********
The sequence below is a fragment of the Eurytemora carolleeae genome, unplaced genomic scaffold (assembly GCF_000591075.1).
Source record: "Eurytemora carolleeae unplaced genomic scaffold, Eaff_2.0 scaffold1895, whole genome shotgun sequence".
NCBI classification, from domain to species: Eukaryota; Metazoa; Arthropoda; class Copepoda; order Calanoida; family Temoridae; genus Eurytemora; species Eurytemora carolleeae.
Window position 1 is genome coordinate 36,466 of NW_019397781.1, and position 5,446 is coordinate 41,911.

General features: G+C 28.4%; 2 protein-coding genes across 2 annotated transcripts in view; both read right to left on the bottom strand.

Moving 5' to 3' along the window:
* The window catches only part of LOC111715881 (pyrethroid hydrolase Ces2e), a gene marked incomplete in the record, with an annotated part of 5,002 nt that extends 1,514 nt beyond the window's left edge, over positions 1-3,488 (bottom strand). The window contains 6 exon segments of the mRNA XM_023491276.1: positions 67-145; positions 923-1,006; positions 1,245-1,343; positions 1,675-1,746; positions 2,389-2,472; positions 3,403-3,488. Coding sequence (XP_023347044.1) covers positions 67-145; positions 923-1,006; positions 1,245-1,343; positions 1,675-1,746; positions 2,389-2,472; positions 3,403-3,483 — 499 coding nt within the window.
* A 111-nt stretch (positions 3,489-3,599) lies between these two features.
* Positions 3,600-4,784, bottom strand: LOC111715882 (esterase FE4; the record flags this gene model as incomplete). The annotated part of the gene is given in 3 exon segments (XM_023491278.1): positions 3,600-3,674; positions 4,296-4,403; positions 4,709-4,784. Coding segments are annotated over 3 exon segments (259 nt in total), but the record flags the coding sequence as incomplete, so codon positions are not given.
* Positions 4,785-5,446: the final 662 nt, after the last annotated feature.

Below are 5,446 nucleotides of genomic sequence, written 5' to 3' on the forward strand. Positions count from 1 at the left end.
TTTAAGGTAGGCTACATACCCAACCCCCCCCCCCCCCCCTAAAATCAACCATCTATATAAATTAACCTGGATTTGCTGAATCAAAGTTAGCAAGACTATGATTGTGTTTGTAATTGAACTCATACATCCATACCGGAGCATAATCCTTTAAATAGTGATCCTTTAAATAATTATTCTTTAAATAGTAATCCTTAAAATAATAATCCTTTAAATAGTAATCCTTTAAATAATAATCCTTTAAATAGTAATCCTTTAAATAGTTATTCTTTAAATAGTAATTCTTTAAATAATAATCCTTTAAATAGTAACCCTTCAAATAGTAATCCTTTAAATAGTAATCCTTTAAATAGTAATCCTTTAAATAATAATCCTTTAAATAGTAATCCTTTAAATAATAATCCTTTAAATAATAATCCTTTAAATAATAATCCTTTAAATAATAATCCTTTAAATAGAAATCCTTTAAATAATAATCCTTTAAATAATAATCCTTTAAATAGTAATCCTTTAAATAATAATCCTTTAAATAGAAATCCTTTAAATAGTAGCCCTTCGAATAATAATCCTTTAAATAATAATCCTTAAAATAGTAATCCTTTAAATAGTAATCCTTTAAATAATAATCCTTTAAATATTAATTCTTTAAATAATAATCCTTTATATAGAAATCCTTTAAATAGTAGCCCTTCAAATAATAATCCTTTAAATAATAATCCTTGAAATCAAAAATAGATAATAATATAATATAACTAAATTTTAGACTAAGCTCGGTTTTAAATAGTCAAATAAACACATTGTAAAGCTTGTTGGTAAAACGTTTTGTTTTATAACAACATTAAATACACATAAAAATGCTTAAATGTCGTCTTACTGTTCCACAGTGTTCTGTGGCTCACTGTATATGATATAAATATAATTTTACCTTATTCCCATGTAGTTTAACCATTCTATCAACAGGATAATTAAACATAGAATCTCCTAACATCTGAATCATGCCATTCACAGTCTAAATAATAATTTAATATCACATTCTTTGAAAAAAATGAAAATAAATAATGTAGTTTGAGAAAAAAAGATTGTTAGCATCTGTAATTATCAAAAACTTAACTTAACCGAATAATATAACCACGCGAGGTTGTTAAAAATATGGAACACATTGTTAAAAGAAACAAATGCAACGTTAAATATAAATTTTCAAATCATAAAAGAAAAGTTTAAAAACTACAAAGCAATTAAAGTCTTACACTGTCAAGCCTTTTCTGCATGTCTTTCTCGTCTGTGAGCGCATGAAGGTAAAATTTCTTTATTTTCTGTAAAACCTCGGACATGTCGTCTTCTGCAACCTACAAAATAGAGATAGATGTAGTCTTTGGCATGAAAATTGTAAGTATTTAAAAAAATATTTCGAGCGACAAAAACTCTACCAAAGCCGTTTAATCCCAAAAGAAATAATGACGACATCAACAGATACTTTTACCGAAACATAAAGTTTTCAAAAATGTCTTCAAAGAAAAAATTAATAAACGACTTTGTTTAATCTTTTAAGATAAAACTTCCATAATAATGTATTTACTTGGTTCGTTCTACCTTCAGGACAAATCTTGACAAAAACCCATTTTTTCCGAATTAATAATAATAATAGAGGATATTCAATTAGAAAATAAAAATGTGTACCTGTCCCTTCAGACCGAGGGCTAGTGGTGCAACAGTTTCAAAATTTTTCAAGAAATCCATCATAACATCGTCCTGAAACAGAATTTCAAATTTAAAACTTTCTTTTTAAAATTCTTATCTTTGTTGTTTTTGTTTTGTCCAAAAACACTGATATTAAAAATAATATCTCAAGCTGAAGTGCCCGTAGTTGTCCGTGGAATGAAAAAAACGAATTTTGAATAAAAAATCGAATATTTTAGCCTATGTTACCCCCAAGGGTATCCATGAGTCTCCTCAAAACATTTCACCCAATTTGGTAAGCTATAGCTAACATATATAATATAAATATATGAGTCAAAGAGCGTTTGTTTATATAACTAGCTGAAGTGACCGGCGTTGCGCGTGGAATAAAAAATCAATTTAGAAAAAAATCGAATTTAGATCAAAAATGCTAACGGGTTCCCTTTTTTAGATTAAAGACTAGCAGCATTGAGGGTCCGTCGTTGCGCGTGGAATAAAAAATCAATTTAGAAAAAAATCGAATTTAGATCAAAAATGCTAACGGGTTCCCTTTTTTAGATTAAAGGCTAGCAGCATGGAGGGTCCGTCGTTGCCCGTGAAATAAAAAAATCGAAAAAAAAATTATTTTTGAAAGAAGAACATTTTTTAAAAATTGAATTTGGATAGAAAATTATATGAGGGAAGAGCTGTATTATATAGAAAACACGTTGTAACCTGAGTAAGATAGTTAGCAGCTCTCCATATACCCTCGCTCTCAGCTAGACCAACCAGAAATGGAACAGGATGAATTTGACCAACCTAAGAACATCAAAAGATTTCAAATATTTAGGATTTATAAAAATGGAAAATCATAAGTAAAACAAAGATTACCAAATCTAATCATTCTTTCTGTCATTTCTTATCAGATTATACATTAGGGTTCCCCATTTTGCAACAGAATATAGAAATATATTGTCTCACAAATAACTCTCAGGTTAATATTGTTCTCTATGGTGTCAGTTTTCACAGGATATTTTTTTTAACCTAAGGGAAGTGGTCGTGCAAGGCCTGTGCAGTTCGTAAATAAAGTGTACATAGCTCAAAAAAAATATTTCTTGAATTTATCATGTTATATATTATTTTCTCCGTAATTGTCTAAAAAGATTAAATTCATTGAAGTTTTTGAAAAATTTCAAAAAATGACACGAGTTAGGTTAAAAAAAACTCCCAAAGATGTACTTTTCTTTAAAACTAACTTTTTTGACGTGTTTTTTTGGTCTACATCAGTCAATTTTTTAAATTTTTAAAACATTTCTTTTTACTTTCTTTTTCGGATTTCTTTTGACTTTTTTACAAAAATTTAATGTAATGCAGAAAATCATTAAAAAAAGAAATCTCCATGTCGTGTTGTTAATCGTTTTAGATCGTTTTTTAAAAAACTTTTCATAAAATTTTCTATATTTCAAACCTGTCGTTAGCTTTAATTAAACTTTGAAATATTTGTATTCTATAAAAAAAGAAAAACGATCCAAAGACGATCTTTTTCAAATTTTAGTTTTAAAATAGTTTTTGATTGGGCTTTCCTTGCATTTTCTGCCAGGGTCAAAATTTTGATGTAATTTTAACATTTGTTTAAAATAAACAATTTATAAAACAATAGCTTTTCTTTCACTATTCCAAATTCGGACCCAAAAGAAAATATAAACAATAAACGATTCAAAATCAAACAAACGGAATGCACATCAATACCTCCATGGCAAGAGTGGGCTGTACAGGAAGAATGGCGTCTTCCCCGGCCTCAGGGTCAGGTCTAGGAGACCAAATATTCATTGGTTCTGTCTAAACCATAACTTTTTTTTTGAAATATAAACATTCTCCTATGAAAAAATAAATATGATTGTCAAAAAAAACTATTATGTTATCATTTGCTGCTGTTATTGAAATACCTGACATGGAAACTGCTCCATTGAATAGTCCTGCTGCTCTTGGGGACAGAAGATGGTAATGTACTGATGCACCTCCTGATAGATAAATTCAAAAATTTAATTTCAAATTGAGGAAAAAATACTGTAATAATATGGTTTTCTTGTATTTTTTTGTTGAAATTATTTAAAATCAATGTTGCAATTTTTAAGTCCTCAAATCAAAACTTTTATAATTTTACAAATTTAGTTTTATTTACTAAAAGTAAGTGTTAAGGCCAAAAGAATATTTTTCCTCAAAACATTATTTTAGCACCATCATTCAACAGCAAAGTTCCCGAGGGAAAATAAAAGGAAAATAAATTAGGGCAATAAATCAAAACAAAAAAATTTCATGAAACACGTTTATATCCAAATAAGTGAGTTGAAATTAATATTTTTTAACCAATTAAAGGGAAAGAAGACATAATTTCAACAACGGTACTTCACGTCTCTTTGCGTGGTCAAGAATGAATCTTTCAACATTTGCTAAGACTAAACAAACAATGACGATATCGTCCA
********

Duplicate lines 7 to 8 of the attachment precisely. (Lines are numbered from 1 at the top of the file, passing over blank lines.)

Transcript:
* The window catches only part of LOC111715881 (pyrethroid hydrolase Ces2e), a gene marked incomplete in the record, with an annotated part of 5,002 nt that extends 1,514 nt beyond the window's left edge, over positions 1-3,488 (bottom strand). The window contains 6 exon segments of the mRNA XM_023491276.1: positions 67-145; positions 923-1,006; positions 1,245-1,343; positions 1,675-1,746; positions 2,389-2,472; positions 3,403-3,488. Coding sequence (XP_023347044.1) covers positions 67-145; positions 923-1,006; positions 1,245-1,343; positions 1,675-1,746; positions 2,389-2,472; positions 3,403-3,483 — 499 coding nt within the window.
* A 111-nt stretch (positions 3,489-3,599) lies between these two features.